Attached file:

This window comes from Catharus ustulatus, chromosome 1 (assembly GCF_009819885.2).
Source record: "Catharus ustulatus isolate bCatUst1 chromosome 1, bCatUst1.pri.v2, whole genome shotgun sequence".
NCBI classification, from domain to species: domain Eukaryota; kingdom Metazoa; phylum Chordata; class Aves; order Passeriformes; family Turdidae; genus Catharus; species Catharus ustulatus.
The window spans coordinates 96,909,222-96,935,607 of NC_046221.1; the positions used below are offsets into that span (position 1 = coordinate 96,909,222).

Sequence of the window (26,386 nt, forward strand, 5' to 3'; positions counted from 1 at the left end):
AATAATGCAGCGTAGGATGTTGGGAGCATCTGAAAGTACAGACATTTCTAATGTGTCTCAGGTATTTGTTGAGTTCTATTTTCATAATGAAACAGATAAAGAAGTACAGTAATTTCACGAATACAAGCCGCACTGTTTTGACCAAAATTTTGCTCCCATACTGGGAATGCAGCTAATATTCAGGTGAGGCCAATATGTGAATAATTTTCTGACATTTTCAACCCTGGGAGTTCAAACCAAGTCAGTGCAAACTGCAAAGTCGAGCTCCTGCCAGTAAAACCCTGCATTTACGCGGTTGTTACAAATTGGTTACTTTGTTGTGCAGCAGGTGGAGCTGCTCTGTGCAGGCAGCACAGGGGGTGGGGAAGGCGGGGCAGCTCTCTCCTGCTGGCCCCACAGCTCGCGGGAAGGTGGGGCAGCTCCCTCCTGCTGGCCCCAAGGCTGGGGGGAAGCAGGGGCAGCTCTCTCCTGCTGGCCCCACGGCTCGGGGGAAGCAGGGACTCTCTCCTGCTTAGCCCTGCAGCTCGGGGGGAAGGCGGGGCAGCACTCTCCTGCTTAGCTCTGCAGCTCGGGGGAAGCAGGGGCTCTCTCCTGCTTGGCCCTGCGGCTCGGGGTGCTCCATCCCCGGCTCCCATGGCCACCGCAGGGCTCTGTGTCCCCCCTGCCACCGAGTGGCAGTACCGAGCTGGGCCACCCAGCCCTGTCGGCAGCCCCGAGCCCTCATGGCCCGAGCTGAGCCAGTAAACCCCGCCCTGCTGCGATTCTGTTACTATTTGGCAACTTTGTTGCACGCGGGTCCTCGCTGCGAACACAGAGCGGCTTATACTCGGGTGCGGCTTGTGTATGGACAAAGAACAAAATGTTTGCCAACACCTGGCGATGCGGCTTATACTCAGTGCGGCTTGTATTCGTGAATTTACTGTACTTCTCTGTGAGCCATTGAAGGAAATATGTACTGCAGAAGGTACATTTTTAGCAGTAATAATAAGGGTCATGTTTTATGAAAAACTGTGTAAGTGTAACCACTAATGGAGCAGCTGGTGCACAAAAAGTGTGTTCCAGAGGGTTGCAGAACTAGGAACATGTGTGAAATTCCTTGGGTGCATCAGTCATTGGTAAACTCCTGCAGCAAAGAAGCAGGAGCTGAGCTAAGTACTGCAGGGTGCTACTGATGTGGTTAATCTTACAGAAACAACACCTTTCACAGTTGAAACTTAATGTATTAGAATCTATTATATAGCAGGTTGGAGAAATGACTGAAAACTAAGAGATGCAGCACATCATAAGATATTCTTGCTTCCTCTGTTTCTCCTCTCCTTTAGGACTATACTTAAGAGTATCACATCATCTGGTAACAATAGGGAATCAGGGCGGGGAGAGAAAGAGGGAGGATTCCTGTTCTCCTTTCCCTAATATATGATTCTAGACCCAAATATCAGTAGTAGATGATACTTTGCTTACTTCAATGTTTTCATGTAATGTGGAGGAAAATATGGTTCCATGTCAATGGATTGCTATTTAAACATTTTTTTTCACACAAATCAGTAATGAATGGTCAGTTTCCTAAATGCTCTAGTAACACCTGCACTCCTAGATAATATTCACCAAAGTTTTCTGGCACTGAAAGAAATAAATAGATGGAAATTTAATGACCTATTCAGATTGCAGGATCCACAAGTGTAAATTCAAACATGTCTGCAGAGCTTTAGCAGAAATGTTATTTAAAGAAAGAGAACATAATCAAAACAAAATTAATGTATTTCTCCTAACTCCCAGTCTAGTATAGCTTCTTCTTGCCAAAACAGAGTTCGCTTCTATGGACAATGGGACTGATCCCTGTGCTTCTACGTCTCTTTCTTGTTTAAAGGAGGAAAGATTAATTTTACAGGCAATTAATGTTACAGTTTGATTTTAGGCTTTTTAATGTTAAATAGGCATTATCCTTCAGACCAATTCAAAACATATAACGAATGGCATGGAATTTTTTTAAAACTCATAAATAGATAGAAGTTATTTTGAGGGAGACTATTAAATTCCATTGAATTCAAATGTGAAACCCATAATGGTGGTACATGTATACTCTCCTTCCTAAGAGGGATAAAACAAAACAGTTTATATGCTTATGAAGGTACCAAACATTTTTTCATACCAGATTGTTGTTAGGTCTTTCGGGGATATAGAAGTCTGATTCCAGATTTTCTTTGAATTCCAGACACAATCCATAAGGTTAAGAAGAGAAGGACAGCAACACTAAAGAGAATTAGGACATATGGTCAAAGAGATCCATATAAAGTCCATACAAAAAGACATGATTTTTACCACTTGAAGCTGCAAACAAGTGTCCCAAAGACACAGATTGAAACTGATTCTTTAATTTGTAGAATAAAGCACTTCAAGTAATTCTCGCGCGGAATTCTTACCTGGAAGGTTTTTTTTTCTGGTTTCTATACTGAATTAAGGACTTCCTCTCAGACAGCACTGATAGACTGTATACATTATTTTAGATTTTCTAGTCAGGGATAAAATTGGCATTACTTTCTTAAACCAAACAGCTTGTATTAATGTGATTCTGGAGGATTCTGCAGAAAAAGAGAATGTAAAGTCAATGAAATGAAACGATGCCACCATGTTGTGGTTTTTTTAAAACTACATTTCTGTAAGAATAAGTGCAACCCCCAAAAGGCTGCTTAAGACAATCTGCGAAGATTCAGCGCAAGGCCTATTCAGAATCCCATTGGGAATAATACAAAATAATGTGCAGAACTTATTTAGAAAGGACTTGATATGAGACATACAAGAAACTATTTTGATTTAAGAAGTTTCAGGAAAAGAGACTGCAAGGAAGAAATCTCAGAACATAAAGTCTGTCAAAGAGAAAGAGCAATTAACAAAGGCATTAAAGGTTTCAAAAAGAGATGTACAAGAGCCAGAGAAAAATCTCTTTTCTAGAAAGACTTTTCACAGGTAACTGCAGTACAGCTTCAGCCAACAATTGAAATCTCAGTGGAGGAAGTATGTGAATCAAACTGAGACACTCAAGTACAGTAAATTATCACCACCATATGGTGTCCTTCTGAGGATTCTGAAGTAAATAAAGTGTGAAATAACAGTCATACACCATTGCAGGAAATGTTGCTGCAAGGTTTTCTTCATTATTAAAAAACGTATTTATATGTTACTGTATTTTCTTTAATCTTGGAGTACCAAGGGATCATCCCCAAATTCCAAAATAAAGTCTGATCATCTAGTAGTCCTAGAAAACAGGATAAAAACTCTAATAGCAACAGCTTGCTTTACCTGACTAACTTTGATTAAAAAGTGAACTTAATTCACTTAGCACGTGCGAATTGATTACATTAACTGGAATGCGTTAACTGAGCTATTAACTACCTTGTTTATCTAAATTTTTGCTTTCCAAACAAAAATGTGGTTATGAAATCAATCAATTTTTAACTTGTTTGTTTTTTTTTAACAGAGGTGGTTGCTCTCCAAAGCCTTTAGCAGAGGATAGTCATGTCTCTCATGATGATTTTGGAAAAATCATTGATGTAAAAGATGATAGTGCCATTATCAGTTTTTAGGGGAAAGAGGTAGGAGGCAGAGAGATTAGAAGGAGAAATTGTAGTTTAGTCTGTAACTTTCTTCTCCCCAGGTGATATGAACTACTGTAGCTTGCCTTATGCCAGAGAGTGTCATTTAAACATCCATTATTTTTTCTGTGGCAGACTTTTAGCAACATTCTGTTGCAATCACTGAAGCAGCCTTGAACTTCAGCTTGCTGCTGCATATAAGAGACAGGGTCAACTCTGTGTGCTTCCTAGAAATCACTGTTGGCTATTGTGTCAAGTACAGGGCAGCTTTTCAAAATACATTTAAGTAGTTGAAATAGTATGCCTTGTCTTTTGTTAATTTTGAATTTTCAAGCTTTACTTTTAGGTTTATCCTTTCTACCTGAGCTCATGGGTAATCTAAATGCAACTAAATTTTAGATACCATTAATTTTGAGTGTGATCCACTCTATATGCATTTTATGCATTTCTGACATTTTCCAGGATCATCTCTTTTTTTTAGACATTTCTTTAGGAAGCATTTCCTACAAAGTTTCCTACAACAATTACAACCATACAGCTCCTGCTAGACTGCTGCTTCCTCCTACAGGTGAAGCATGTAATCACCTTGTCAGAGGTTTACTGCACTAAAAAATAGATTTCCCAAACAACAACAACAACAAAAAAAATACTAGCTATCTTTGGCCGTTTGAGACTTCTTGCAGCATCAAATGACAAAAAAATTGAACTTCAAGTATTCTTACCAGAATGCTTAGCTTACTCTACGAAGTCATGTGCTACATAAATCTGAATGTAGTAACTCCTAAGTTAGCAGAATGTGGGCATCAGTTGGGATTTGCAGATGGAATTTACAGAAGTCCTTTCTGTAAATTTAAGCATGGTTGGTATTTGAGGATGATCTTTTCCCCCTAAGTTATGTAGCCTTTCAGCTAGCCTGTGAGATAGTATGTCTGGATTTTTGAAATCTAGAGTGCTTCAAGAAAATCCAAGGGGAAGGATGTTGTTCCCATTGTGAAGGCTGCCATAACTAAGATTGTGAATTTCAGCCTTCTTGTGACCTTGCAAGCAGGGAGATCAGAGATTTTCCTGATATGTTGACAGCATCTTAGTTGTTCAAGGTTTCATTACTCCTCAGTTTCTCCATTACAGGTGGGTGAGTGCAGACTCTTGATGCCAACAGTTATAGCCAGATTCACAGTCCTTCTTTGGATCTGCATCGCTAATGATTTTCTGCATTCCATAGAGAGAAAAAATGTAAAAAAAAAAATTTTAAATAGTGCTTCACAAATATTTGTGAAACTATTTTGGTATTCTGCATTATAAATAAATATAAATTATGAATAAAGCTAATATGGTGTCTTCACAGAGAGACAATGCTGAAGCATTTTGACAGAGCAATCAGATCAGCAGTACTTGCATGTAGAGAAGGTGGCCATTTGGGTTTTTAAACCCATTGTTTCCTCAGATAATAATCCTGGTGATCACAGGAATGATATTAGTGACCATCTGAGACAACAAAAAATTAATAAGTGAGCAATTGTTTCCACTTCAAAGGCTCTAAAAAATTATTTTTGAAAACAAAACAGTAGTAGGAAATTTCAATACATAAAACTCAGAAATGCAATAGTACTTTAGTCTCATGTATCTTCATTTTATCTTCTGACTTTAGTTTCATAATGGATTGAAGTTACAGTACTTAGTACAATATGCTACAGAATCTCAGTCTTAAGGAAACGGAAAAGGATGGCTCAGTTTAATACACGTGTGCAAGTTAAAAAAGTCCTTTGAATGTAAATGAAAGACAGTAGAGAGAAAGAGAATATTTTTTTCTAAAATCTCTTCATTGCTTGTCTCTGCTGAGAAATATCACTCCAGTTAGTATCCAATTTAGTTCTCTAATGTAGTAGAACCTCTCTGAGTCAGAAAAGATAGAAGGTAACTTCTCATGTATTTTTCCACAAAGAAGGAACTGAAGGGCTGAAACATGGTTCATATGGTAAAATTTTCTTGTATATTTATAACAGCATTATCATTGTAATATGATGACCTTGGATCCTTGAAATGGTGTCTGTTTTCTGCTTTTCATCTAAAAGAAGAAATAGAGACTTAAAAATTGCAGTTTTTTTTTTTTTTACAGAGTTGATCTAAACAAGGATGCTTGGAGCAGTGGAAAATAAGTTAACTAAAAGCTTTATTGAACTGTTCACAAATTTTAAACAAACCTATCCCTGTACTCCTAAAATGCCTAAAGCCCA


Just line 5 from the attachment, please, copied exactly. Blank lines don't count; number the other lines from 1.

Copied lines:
Sequence of the window (26,386 nt, forward strand, 5' to 3'; positions counted from 1 at the left end):